Monday, October 03, 2011

What Stand-up Comedy Can Teach Us About Transition Sentences

Comedian Jim Gaffigan is standing in front of a sold-out crowd at the Comedy Improv in Houston, Texas. His set of jokes dealing with laziness and staying in bed has done well. He has the audience in his hand. All that's left now is to move into his final set of jokes. This final set is the one he is best known for and it always kills. The only problem?
It's about bacon.
This is a broad leap. How does one go from talking about bed to talking about bacon? Most people don’t naturally associate the two. He needs to shift the dialouge. He needs a segue.
In short, he needs a transition sentence.
So how does he connect these two paragraphs in the dialogue of his stand-up act? First, he tells a small joke about breakfast in bed. Then he says this line:
JIM G: Of course, what makes breakfast in bed so great is the fact that you’re lying down and eating BACON, the most beautiful thing on earth.
That's it. The crowd cheers and he launches into his bacon bit. Beds are never mentioned again. The remainder of the set—about five minutes and 20-odd jokes—deals only with bacon. Very few people even notice the transition. But it--and a dozen like it--was there.
Comedians are professional transitioners.
I've had many tutoring sessions where the tutee asks me to look at transitions. I've had even more where they didn't, but we ended up talking about them anyway. Transitions are a big part of that evasive, etheral writing ideal everyone seeks--the pot of gold at the end of the writing rainbow--Flow. Students seem to know they need to transition, but they don't know how to write one.

And that's why we should look to the comedians.
Now, it's obvious that the transitions comedians use aren't exactly subtle. Gaffigan has another bit where he talks about Waffle House, a chain of breakfast restaraunts similar to IHOP. Before this bit he does a bit on babies and changing diapers. Here's the transition he uses:
JIM G: Speaking of diapers, I went to Waffle House last night.
Not subtle (and in this case, that's part of the joke). But it's there. And that's the most important part. Many students seem to think a transition has to be some profound, brilliant statement that is far beyond their capacity to ever write. It isn't. It's simple. It can often be done in less than ten words. All we have to do is connect one idea to another.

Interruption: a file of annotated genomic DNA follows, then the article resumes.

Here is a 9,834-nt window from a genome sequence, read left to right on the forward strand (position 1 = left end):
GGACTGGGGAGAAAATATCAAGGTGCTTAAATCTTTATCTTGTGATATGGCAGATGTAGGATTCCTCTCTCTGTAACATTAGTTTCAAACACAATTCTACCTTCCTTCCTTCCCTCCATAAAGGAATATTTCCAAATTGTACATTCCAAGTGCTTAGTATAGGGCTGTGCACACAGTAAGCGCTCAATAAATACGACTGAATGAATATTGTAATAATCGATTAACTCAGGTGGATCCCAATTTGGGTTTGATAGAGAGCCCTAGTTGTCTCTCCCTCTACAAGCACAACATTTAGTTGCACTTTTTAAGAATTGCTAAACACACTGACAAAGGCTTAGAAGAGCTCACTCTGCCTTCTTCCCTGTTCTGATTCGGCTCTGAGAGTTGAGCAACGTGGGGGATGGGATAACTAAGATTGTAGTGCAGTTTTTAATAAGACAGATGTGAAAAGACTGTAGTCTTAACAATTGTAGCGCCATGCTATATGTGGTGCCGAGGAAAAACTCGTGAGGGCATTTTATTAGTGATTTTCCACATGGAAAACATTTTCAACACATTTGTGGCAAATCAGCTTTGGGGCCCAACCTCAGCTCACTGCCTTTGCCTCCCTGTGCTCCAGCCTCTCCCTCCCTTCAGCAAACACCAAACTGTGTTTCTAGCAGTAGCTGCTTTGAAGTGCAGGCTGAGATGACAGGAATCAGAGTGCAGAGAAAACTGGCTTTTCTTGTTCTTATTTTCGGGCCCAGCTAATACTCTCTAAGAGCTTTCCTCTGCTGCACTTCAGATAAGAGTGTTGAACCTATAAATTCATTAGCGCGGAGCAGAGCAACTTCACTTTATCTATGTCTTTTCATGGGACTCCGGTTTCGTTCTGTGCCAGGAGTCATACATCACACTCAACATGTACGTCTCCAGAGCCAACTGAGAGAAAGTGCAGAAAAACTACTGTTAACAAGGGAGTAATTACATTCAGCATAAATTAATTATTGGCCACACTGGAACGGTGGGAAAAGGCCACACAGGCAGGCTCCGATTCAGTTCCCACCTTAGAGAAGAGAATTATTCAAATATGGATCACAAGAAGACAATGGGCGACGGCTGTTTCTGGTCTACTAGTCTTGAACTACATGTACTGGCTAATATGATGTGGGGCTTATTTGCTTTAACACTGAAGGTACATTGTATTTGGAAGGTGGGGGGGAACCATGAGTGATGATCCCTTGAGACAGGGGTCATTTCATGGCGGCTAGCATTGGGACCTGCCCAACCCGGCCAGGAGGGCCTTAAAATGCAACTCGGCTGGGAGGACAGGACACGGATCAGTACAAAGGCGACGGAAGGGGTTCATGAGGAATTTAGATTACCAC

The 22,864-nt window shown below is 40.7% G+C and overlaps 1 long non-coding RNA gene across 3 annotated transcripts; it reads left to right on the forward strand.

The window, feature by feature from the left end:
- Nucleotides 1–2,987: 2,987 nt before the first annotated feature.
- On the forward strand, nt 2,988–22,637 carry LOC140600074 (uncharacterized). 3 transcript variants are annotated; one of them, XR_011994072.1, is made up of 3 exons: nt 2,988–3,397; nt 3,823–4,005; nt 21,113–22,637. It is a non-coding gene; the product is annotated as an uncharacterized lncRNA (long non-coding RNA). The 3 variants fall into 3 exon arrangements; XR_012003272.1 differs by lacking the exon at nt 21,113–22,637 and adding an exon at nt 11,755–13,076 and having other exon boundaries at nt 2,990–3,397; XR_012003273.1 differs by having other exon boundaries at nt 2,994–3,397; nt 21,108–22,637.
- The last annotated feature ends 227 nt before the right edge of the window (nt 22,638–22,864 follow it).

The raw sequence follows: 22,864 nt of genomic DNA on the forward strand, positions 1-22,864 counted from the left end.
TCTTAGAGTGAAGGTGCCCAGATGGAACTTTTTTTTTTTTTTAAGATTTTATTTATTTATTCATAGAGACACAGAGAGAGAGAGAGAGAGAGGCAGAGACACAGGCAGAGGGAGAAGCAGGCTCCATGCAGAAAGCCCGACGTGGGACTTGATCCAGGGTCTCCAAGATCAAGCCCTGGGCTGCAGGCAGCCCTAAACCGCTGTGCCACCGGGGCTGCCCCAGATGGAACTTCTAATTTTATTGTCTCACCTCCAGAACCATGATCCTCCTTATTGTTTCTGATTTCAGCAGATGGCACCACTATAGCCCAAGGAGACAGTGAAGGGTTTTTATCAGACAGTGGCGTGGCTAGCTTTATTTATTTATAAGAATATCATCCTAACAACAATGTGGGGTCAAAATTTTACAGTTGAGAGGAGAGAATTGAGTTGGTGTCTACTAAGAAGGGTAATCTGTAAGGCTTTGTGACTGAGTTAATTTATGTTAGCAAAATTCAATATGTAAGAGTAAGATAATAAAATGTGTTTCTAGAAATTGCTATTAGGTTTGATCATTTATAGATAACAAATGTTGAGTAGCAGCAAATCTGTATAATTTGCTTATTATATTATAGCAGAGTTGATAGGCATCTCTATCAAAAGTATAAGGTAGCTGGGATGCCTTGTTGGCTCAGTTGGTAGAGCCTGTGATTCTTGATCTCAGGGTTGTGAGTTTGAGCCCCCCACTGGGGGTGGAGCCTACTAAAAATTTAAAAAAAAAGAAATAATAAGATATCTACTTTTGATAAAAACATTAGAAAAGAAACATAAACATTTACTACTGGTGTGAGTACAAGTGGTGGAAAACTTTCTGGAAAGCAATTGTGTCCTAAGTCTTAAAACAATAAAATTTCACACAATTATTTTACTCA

Which is what comedians do. They are great illustrations of how to transition.
More examples:
Going from jokes on marriage to jokes on camping:
JIM G: I married a woman who loves to camp. I am what you call "indoorsy." My parents never took me camping. You know why? Because they LOVED me.
From camping to hammocks:
JIM G: I'm indoorsy. The only thing I like to do outside is lie in a hammock. It’s hard to do anything once you get in a hammock because you can’t get out. It’s like a giant net for catching lazy people.
From hammocks to bed:
JIM G: Of course, the hammock is just the outdoor bed.
And then from bed to bacon:
JIM G: Of course, what makes breakfast in bed so great is the fact that you’re lying down and eating BACON, the most beautiful thing on earth.
And finally, just because it's funny, this bit:
JIM G: I even like the name "bacon." You can’t tell me the success of Kevin Bacon isn’t somehow tied to his name.
“Who’s in this movie?"
"Kevin Bacon."
"Hmmm. Sounds good.”
Again, the most important part of a transition is that it's there. Many students miss this. I propose that a better way to teach this isn't through cracking open the old tome of English grammar and composition, but by opening up a YouTube page and spending some quality time with Jim Gaffigan, Mike Birbiglia, or Brian Regan.


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